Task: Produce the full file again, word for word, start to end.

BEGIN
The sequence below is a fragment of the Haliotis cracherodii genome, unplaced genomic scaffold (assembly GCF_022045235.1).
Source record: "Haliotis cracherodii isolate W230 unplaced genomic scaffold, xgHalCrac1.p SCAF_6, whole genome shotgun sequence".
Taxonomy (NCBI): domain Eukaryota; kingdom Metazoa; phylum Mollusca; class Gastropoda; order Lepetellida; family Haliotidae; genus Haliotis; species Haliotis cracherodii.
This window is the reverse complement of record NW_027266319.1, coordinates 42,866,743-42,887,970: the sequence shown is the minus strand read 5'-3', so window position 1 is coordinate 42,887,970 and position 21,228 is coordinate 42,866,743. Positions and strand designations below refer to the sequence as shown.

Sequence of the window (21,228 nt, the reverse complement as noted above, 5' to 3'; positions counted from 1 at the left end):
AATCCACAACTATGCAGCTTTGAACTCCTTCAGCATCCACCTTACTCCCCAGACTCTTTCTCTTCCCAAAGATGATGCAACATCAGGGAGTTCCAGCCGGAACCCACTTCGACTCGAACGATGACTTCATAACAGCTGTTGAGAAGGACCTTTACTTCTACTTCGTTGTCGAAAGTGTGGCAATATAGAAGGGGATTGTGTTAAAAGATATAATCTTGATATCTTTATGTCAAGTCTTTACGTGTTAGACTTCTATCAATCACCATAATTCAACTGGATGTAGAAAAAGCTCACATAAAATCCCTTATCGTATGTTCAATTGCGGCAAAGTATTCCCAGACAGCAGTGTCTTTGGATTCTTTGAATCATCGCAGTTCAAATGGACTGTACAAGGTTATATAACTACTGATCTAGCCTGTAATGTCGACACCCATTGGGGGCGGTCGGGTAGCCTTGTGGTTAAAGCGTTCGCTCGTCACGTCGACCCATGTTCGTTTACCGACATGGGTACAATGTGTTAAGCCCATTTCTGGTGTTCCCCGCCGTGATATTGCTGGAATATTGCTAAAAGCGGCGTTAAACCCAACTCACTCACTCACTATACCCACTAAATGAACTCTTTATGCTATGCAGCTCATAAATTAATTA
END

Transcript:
The sequence below is a fragment of the Haliotis cracherodii genome, unplaced genomic scaffold (assembly GCF_022045235.1).
Source record: "Haliotis cracherodii isolate W230 unplaced genomic scaffold, xgHalCrac1.p SCAF_6, whole genome shotgun sequence".
Taxonomy (NCBI): domain Eukaryota; kingdom Metazoa; phylum Mollusca; class Gastropoda; order Lepetellida; family Haliotidae; genus Haliotis; species Haliotis cracherodii.
This window is the reverse complement of record NW_027266319.1, coordinates 42,866,743-42,887,970: the sequence shown is the minus strand read 5'-3', so window position 1 is coordinate 42,887,970 and position 21,228 is coordinate 42,866,743. Positions and strand designations below refer to the sequence as shown.

Sequence of the window (21,228 nt, the reverse complement as noted above, 5' to 3'; positions counted from 1 at the left end):
AATCCACAACTATGCAGCTTTGAACTCCTTCAGCATCCACCTTACTCCCCAGACTCTTTCTCTTCCCAAAGATGATGCAACATCAGGGAGTTCCAGCCGGAACCCACTTCGACTCGAACGATGACTTCATAACAGCTGTTGAGAAGGACCTTTACTTCTACTTCGTTGTCGAAAGTGTGGCAATATAGAAGGGGATTGTGTTAAAAGATATAATCTTGATATCTTTATGTCAAGTCTTTACGTGTTAGACTTCTATCAATCACCATAATTCAACTGGATGTAGAAAAAGCTCACATAAAATCCCTTATCGTATGTTCAATTGCGGCAAAGTATTCCCAGACAGCAGTGTCTTTGGATTCTTTGAATCATCGCAGTTCAAATGGACTGTACAAGGTTATATAACTACTGATCTAGCCTGTAATGTCGACACCCATTGGGGGCGGTCGGGTAGCCTTGTGGTTAAAGCGTTCGCTCGTCACGTCGACCCATGTTCGTTTACCGACATGGGTACAATGTGTTAAGCCCATTTCTGGTGTTCCCCGCCGTGATATTGCTGGAATATTGCTAAAAGCGGCGTTAAACCCAACTCACTCACTCACTATACCCACTAAATGAACTCTTTATGCTATGCAGCTCATAAATTAATTA